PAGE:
Two All-Americans at UWEC

Story by Haley Zblewski, Currents Editor

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Senior Emily Neave has been playing volleyball for nearly her whole life and was on her first team  when she was 10 years old.

Her older cousins played the sport, so she credits them and her aunt and uncle for sparking her interest in
volleyball.

“I’ve been preparing my whole life for college volleyball and it’s my last year, so I wanted to work to make it my best year I’d ever had,” she said.

Even with years of practice, Neave was surprised when she and teammate Anne Satterlee were named 2012 American Volleyball Coaches Association All-Americans earlier this month.

Satterlee was a second team recipient while Neave was selected to the third team.

Neave was first on the Blugolds and third in the conference averaging 10.59 set assists per set. She had a total of 1,440 assists this season and was also fifth on the team with 32 service aces.

Head coach Kim Wudi said that having two players receive the award is a sign of true team success.

She said Neave, who was the team’s setter this season, has a lot of confidence on the floor, but never arrogance.

“She’s a quiet leader on the floor, I mean she’s definitely vocal with her teammates,” Wudi said. “But in a lot of ways, she leads by example.”

Satterlee was WIAC Player of the Year this season and, among many other achievements, ranked second on the team and fourth in conference with 4.12 points per set. She was also fourth in conference and second on the team with 3.36 kills per set.

Wudi said one of the most overlooked aspects of Satterlee’s game is how she factored into defense.

“She has the ability to change a game, both offensively and defensively,” Wudi said. “She’s just a tremendous player.”

Satterlee, on the other hand, said the award is a rare thing and she wasn’t expecting it.

“It’s a great honor and it just shows that our program is developing and can produce fantastic players,” Satterlee said.

Satterlee began playing volleyball in sixth grade. She was the first one in her family to take an interest in volleyball as she came from a family that was heavily involved in baseball and softball.

“But I wasn’t interested in that,” she said. “When I started playing volleyball, it just clicked for me.”

Despite her family’s ties to baseball, they are always supportive of her volleyball career.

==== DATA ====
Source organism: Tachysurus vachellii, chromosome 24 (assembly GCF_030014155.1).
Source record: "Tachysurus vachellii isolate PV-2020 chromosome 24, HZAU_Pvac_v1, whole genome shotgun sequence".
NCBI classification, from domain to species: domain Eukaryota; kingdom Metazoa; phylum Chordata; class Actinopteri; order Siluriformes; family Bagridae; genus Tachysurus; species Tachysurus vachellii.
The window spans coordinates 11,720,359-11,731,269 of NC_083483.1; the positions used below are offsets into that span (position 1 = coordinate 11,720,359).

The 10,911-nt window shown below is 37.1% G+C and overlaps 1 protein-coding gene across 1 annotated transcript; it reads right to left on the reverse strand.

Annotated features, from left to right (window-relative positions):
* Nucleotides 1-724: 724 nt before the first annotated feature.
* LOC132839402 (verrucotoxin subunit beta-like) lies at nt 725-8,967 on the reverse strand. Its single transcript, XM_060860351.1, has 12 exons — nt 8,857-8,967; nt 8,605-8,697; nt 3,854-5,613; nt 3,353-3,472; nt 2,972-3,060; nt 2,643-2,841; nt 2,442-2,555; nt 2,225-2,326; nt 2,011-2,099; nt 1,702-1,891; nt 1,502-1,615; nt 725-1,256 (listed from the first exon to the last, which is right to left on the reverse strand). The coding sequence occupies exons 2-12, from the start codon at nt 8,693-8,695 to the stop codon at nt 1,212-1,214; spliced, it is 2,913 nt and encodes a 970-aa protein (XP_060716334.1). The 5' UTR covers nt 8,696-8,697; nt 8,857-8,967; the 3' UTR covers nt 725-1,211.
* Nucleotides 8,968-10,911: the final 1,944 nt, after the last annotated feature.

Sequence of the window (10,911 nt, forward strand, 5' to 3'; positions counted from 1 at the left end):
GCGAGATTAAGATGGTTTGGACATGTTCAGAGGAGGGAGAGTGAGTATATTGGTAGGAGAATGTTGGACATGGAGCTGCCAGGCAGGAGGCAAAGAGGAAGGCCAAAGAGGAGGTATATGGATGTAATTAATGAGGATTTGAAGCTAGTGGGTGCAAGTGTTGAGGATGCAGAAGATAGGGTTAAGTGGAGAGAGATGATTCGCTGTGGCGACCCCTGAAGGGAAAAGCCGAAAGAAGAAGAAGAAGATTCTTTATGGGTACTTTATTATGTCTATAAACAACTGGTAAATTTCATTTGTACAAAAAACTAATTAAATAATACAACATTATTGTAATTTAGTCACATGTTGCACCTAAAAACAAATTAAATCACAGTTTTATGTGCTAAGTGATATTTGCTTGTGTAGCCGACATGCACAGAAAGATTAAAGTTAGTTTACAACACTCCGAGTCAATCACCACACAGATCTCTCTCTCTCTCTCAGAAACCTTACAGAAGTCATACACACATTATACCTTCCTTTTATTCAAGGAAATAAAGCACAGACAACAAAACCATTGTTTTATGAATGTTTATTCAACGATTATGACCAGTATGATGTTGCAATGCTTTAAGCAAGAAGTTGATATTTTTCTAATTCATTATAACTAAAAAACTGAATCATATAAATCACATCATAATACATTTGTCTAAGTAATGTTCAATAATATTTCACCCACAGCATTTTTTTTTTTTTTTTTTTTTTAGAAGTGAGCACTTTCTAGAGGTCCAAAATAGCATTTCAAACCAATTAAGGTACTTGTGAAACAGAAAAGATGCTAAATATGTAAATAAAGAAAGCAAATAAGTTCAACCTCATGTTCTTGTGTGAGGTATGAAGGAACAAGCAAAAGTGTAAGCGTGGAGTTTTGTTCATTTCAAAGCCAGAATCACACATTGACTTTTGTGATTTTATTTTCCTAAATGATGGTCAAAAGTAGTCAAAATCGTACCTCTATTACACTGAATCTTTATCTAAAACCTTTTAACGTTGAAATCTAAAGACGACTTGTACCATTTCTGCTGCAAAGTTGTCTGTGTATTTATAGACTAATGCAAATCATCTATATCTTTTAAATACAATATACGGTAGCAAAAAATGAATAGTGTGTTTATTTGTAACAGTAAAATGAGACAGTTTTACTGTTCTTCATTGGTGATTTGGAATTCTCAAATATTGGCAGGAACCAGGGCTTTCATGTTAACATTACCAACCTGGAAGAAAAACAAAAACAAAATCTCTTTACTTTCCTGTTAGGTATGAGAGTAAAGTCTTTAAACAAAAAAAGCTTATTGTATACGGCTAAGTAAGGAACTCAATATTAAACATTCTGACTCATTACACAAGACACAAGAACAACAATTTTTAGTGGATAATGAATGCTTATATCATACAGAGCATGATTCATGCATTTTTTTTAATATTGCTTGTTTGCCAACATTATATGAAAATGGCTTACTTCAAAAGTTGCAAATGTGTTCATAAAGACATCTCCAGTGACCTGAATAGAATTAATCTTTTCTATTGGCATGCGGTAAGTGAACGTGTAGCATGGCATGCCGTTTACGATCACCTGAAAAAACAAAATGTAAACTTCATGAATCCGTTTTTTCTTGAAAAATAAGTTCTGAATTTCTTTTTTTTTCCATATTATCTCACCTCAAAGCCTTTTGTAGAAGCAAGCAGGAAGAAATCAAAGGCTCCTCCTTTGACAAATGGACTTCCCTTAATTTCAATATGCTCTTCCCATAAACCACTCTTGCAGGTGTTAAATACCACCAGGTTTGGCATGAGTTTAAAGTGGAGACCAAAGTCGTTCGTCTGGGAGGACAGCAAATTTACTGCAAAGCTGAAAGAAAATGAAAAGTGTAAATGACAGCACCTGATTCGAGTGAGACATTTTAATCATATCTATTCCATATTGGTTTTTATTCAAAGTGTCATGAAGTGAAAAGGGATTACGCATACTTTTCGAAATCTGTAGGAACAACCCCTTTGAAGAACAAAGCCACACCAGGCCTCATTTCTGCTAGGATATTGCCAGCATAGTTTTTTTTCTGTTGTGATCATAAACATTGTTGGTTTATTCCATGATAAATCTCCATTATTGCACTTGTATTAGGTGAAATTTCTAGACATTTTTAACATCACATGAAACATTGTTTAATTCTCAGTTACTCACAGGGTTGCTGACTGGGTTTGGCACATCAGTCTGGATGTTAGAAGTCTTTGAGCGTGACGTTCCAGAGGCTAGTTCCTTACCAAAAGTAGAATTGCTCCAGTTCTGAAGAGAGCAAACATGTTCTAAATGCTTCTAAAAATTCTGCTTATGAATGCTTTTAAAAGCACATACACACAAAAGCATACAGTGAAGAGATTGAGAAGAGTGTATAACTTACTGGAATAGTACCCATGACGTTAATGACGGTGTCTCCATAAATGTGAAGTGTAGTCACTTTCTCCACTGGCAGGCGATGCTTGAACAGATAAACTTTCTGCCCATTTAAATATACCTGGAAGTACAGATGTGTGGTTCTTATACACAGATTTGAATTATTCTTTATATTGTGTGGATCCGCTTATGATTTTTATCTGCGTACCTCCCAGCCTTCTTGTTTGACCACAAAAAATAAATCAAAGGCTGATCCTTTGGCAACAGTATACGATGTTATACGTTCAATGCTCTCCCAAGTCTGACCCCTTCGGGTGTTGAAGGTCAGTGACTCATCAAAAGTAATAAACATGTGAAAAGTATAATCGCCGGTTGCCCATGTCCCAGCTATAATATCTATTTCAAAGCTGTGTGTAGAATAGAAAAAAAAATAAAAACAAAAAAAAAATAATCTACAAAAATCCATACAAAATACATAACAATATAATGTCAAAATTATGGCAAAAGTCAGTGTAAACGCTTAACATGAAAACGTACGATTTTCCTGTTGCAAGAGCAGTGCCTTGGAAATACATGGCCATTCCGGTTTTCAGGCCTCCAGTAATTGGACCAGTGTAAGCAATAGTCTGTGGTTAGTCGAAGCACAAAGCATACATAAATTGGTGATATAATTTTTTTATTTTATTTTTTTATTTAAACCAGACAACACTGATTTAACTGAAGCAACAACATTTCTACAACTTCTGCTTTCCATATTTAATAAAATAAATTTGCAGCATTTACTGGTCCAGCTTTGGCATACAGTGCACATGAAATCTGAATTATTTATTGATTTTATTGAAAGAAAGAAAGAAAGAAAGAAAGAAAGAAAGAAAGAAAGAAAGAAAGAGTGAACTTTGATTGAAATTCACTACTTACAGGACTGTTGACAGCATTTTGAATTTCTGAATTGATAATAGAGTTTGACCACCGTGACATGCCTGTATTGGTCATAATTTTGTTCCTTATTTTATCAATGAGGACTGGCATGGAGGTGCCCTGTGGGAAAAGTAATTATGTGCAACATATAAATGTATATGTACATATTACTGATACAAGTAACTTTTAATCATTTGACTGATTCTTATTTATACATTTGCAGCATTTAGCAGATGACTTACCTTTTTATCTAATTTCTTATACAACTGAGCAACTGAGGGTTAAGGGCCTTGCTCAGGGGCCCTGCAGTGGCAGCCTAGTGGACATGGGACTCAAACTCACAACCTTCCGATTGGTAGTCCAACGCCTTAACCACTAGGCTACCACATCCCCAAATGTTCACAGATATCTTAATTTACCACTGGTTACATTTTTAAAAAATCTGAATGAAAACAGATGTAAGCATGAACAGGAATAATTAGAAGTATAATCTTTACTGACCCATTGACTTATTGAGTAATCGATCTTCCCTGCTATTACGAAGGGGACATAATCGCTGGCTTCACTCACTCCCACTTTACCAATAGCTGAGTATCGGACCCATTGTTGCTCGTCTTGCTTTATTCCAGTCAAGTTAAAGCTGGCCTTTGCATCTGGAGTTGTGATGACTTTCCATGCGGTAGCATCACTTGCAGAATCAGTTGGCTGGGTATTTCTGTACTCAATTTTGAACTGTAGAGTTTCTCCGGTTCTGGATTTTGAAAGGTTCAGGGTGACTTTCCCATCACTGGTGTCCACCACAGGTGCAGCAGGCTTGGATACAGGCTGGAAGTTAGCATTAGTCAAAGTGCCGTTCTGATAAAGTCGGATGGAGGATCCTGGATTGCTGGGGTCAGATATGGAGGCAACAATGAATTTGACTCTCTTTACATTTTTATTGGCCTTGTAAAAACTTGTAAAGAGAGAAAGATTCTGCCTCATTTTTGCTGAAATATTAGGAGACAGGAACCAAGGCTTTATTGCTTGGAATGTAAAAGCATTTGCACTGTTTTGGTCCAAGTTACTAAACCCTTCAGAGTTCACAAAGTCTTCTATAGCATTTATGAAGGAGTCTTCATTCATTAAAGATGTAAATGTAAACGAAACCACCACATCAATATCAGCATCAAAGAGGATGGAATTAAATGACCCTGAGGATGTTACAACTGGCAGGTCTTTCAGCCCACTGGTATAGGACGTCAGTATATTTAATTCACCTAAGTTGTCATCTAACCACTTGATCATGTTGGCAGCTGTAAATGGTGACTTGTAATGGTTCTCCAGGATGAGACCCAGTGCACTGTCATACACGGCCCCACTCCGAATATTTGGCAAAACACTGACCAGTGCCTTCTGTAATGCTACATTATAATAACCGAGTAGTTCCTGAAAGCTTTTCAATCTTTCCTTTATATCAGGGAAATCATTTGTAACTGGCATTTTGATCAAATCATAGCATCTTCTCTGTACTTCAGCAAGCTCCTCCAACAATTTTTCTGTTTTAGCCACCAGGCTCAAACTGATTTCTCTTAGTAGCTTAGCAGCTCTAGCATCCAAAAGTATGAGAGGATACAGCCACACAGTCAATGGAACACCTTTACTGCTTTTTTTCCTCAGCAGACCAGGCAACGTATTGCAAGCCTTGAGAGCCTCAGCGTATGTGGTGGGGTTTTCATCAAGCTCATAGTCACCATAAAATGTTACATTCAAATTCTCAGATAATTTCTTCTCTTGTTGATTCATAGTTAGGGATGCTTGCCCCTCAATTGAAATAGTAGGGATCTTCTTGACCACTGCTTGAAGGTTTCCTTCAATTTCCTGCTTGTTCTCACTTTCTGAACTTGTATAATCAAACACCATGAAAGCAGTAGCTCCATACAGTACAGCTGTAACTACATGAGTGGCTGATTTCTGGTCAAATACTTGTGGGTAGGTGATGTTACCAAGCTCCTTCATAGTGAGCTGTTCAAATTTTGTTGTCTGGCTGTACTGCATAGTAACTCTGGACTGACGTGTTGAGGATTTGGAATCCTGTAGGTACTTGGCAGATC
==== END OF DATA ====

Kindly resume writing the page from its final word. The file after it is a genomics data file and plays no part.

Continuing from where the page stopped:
“My dad is always the one to make sure to come to every single game,” she said. “I’m from Green Bay, so that’s a three hour drive. He’s one of the big reasons why I go out there and play.”

Neave said her teammates are her inspiration, and the fact that they are all like best friends really
pushes her.

“Every day, every match, we’re playing for each other,” Neave said. “Seeing them make amazing plays makes me want to, too.”

Still, with years of hard work she and her teammates put into the sport, Neave wasn’t expecting the honor.

“(Former Eau Claire volleyball player) Liz Amici got the award last year and she’s so amazing, so good,” Neave said. “I never thought I was on that  same level.”

Amici, who graduated last year, was named a 2011 AVCA All-American. She worked with both Neave and Satterlee during her time at Eau Claire.

“Playing with both of them was great,” Amici said. “Emily was my center for two seasons and she’s really fun to work with. She’s very athletic as a center, and with her there I never had to worry about her getting to the ball.

“Playing with Annie in front row, whether she was going, or I was going or someone else was going, her energy was just amazing to play with,” she said.

Amici said that while awards like the AVCA All-American are nice to receive, athletes don’t play sports to get honors, but to be with their teammates.

“Certainly when I received my award, Emily and Annie were a part of that, too,” she said. “I wouldn’t have gotten my kills if it weren’t for Emily. I wouldn’t have had my blocks without Annie. It took the team to get
me there.”

Neave said that without their teammates pushing them in practice and cheering for them on the sides, they wouldn’t have had such success.

“I think two players getting an award like this says a lot about our whole team,” she said. “It could have been any of us.”

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